By Adolfo Pesquera
As the justices of the Texas Supreme Court probed attorneys’ arguments over the fate of land next to San Antonio’s landmark Hays Street Bridge, cities across the state watched closely to see if the case would affect large swaths of public policy.
During the oral arguments before the Supreme Court on Sept. 13, lawyers for the city argued it has governmental immunity protecting it from a breach of contract verdict over the land.
But Amy Kastely, the lawyer for the Hays Street Bridge Restoration Group, said the city should be held to its contractual promise to give the community project all funds raised - including the land.
How we got here
There are several legal issues at stake in this case, but let’s start with a quick history lesson. (See NOWCastSA's Hays Street Bridge coverage.)
Two iron and wood bridges, originally located elsewhere, were moved to San Antonio in 1910 and placed end-to-end across railroad tracks east of downtown. The bridge provided a gateway from the East Side black minority community until it was closed in 1982.
In the 1990s, Union Pacific made plans to demolish it, but local citizens organized in an effort to save and restore the bridge.
The Hays Street Bridge Restoration Group entered discussions with the City of San Antonio in 2000 with the intent of acquiring the bridge and adjoining land to create a public venue that would include parking, educational facilities and restrooms.
The group and the city entered into a Memorandum of Understanding to obtain a $2.9 million federal grant, administered through the Texas Department of Transportation. The group conducted a fundraising campaign that included private cash donations and the donation of land at 803 Cherry Street from private owners.
The historic bridge was restored and the group continued its efforts to raise funds for the facilities that would be constructed on the adjoining land.
By its own account in court documents, the City supported the public park concept so much that in 2006, San Antonio applied for state funding to develop the donated land at 803 North Cherry Street into a park. The application was denied.
But in 2012, everything went sideways when city officials, without competitive bidding or a public process, transferred the land to Alamo Beer Company.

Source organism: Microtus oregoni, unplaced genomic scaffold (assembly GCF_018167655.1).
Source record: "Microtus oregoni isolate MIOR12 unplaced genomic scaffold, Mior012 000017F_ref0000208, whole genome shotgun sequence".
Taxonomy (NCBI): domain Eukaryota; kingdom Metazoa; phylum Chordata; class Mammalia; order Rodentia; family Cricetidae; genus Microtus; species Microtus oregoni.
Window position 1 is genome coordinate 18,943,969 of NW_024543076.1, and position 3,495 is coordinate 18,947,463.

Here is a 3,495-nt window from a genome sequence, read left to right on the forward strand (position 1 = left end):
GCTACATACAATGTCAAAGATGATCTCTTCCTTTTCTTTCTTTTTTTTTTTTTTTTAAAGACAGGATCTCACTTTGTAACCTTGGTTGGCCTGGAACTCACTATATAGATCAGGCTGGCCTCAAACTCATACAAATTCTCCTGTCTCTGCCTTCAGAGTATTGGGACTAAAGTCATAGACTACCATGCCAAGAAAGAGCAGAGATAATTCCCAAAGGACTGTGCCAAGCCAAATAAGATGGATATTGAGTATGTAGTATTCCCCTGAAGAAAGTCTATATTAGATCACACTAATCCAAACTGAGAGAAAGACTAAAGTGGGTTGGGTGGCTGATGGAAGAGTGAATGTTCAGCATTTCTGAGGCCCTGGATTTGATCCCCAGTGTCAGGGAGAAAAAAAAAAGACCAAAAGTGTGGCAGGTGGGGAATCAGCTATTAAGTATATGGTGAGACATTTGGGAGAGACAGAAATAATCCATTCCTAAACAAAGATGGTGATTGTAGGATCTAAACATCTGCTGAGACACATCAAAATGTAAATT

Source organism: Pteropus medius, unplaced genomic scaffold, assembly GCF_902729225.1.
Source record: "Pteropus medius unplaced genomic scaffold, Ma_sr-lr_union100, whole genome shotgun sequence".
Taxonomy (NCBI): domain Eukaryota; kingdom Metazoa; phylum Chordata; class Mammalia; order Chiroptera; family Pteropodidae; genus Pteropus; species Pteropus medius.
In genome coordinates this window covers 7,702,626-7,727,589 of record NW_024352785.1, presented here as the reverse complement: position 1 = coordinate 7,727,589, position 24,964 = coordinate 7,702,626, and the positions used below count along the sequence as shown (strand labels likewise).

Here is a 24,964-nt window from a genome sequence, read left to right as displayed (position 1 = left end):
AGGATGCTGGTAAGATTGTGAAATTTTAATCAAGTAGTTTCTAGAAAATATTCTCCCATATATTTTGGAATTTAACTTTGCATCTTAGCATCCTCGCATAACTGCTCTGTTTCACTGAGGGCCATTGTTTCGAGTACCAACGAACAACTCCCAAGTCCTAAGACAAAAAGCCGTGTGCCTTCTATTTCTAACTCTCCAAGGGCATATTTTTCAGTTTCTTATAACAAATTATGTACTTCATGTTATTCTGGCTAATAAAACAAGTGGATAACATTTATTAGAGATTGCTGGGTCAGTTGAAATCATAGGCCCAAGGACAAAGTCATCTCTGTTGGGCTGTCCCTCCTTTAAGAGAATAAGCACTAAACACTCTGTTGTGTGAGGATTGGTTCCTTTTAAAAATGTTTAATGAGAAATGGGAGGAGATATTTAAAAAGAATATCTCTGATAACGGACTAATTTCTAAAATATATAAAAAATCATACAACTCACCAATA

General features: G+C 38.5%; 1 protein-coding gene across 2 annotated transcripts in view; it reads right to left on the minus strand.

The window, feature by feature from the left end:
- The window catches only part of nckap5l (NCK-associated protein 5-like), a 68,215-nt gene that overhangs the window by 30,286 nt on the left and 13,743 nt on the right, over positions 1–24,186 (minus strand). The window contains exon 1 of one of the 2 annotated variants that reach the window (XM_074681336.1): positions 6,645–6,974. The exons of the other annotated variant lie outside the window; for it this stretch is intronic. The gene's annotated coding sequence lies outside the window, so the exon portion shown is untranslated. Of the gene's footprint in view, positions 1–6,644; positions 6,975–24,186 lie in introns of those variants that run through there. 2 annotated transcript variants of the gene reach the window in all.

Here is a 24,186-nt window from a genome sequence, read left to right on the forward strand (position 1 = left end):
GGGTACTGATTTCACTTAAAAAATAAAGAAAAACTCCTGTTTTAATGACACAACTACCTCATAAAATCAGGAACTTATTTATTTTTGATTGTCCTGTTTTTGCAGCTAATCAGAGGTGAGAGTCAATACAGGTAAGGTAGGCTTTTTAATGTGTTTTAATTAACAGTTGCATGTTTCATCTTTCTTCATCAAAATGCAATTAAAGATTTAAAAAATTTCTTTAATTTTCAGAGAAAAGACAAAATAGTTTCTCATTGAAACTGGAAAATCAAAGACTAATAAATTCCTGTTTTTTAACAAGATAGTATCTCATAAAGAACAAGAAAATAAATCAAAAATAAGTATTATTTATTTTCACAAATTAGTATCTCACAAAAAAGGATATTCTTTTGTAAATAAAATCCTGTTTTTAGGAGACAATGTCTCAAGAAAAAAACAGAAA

City Council approved the “sale” for $295,000 and granted Alamo Beer $295,000.
"All along, this has been about a sweetheart deal. It's been about giving this land along with the money to a close friend of the former mayor," Kastely told the Supreme Court during oral arguments.
The giveaway benefited Eugene Simor, a local businessman with close ties to City Hall.
Jury verdict against the city
The group filed suit for breach of contract. At the 2014 trial, the jury reached six findings:
- The parties agreed to the terms outlined in the MOU.
- The parties signed the MOU with the intent that it be a “mutual and binding agreement.”
- The parties did not intend the word “funds” in the MOU to include only donations of money.
- The parties intended to word “funds” to include money and in-kind donations.
- The Cherry Street Property was subject to the terms of the MOU.
- The City failed to comply with the terms with respect to the property, but the Group did not.
Bexar County District Judge David Canales entered a judgment ordering “specific performance” in accordance with the contract. (Read the jury's verdict and the judge's order.)
The city appealed and the case moved to the 4th Court of Appeals where the decision was reversed based on the rationale that specific performance in this situation was not a remedy because the city was entitled to government immunity.
The Restoration Group appealed to the state Supreme Court, and on June 1 the court granted review.
On the same day, the Supreme Court decided Wasson v. Jacksonville, a Cherokee County case where the city barred a couple that wanted to open a lakeside bed-and-breakfast business on land leased from the city.
This raised an issue known as “governmental/proprietary dichotomy.” Was the city’s action a governmental function protected by its authority as an extension of the state, or was it a proprietary function akin to economic activity that would incur the same duties and liabilities incurred by private persons and corporations?
When does governmental immunity apply?
The Supreme Court said the City of Jacksonville committed a proprietary act and was therefore not shielded by government immunity. On the same day, the court agreed to hear the Hays Street Bridge dispute and, by implication, appeared to be interested in further exploring its own position in Warren v. Jacksonville.
Kastely, the pro bono attorney for the Restoration Group, noted that in Wasson, the high court’s analysis applied to the City’s action in entering the lease agreement.
“In our case, the question would be whether, in drafting and entering the fundraising agreement with the Restoration Group … the City ‘had no choice,’ was ‘operating as an arm of the State,’ ” Kastely told NOWCastSA.